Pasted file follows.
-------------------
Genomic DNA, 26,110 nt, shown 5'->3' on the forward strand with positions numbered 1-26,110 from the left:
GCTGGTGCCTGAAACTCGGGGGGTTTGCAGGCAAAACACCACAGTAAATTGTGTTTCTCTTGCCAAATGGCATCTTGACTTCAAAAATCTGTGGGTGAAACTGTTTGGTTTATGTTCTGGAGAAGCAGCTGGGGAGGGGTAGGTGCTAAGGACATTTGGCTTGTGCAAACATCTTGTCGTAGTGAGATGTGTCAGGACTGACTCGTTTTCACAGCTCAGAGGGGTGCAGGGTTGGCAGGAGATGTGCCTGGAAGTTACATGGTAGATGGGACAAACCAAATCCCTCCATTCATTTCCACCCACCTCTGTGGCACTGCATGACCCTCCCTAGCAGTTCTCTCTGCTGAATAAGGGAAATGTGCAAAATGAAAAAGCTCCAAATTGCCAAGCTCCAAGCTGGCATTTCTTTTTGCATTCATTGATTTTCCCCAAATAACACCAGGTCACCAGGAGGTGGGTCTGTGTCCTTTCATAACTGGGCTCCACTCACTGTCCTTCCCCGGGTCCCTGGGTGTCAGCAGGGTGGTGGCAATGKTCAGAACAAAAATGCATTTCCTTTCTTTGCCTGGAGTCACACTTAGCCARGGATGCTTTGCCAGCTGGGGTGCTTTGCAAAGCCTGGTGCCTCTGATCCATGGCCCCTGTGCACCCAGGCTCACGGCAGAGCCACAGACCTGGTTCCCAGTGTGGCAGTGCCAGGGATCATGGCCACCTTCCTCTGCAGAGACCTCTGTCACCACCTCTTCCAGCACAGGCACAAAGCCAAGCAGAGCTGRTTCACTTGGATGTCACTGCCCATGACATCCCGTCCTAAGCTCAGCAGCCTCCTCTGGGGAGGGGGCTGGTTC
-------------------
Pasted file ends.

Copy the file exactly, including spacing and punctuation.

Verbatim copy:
Genomic DNA, 26,110 nt, shown 5'->3' on the forward strand with positions numbered 1-26,110 from the left:
GCTGGTGCCTGAAACTCGGGGGGTTTGCAGGCAAAACACCACAGTAAATTGTGTTTCTCTTGCCAAATGGCATCTTGACTTCAAAAATCTGTGGGTGAAACTGTTTGGTTTATGTTCTGGAGAAGCAGCTGGGGAGGGGTAGGTGCTAAGGACATTTGGCTTGTGCAAACATCTTGTCGTAGTGAGATGTGTCAGGACTGACTCGTTTTCACAGCTCAGAGGGGTGCAGGGTTGGCAGGAGATGTGCCTGGAAGTTACATGGTAGATGGGACAAACCAAATCCCTCCATTCATTTCCACCCACCTCTGTGGCACTGCATGACCCTCCCTAGCAGTTCTCTCTGCTGAATAAGGGAAATGTGCAAAATGAAAAAGCTCCAAATTGCCAAGCTCCAAGCTGGCATTTCTTTTTGCATTCATTGATTTTCCCCAAATAACACCAGGTCACCAGGAGGTGGGTCTGTGTCCTTTCATAACTGGGCTCCACTCACTGTCCTTCCCCGGGTCCCTGGGTGTCAGCAGGGTGGTGGCAATGKTCAGAACAAAAATGCATTTCCTTTCTTTGCCTGGAGTCACACTTAGCCARGGATGCTTTGCCAGCTGGGGTGCTTTGCAAAGCCTGGTGCCTCTGATCCATGGCCCCTGTGCACCCAGGCTCACGGCAGAGCCACAGACCTGGTTCCCAGTGTGGCAGTGCCAGGGATCATGGCCACCTTCCTCTGCAGAGACCTCTGTCACCACCTCTTCCAGCACAGGCACAAAGCCAAGCAGAGCTGRTTCACTTGGATGTCACTGCCCATGACATCCCGTCCTAAGCTCAGCAGCCTCCTCTGGGGAGGGGGCTGGTTC